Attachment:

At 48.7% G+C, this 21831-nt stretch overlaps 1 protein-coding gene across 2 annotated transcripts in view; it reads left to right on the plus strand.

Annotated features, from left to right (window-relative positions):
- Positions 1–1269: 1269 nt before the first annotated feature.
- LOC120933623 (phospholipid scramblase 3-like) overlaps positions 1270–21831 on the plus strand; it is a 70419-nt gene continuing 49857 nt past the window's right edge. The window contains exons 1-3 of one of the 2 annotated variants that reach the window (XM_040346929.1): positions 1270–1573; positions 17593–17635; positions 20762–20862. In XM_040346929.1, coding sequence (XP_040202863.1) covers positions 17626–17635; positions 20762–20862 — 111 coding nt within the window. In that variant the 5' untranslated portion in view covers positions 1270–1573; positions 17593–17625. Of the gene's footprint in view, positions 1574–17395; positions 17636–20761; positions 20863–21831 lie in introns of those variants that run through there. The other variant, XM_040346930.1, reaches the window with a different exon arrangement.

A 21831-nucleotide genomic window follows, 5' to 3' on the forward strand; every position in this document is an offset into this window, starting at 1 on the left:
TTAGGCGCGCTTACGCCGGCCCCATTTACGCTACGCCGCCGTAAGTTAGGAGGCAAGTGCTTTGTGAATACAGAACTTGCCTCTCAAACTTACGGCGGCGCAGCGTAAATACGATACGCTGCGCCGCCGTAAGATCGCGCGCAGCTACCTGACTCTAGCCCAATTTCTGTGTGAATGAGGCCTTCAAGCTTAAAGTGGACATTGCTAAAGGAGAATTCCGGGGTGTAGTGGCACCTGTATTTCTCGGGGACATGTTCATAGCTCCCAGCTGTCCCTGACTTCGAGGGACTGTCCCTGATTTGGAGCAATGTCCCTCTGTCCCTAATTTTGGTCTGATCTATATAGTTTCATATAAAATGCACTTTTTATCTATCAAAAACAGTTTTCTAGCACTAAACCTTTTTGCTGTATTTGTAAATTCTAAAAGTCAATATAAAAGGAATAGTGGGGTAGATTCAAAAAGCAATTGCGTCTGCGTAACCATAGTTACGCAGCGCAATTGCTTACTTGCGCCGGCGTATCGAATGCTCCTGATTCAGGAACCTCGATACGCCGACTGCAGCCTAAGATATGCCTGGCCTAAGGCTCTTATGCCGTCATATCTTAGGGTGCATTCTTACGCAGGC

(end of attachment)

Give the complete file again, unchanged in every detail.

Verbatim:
At 48.7% G+C, this 21831-nt stretch overlaps 1 protein-coding gene across 2 annotated transcripts in view; it reads left to right on the plus strand.

Annotated features, from left to right (window-relative positions):
- Positions 1–1269: 1269 nt before the first annotated feature.
- LOC120933623 (phospholipid scramblase 3-like) overlaps positions 1270–21831 on the plus strand; it is a 70419-nt gene continuing 49857 nt past the window's right edge. The window contains exons 1-3 of one of the 2 annotated variants that reach the window (XM_040346929.1): positions 1270–1573; positions 17593–17635; positions 20762–20862. In XM_040346929.1, coding sequence (XP_040202863.1) covers positions 17626–17635; positions 20762–20862 — 111 coding nt within the window. In that variant the 5' untranslated portion in view covers positions 1270–1573; positions 17593–17625. Of the gene's footprint in view, positions 1574–17395; positions 17636–20761; positions 20863–21831 lie in introns of those variants that run through there. The other variant, XM_040346930.1, reaches the window with a different exon arrangement.

A 21831-nucleotide genomic window follows, 5' to 3' on the forward strand; every position in this document is an offset into this window, starting at 1 on the left:
TTAGGCGCGCTTACGCCGGCCCCATTTACGCTACGCCGCCGTAAGTTAGGAGGCAAGTGCTTTGTGAATACAGAACTTGCCTCTCAAACTTACGGCGGCGCAGCGTAAATACGATACGCTGCGCCGCCGTAAGATCGCGCGCAGCTACCTGACTCTAGCCCAATTTCTGTGTGAATGAGGCCTTCAAGCTTAAAGTGGACATTGCTAAAGGAGAATTCCGGGGTGTAGTGGCACCTGTATTTCTCGGGGACATGTTCATAGCTCCCAGCTGTCCCTGACTTCGAGGGACTGTCCCTGATTTGGAGCAATGTCCCTCTGTCCCTAATTTTGGTCTGATCTATATAGTTTCATATAAAATGCACTTTTTATCTATCAAAAACAGTTTTCTAGCACTAAACCTTTTTGCTGTATTTGTAAATTCTAAAAGTCAATATAAAAGGAATAGTGGGGTAGATTCAAAAAGCAATTGCGTCTGCGTAACCATAGTTACGCAGCGCAATTGCTTACTTGCGCCGGCGTATCGAATGCTCCTGATTCAGGAACCTCGATACGCCGACTGCAGCCTAAGATATGCCTGGCCTAAGGCTCTTATGCCGTCATATCTTAGGGTGCATTCTTACGCAGGC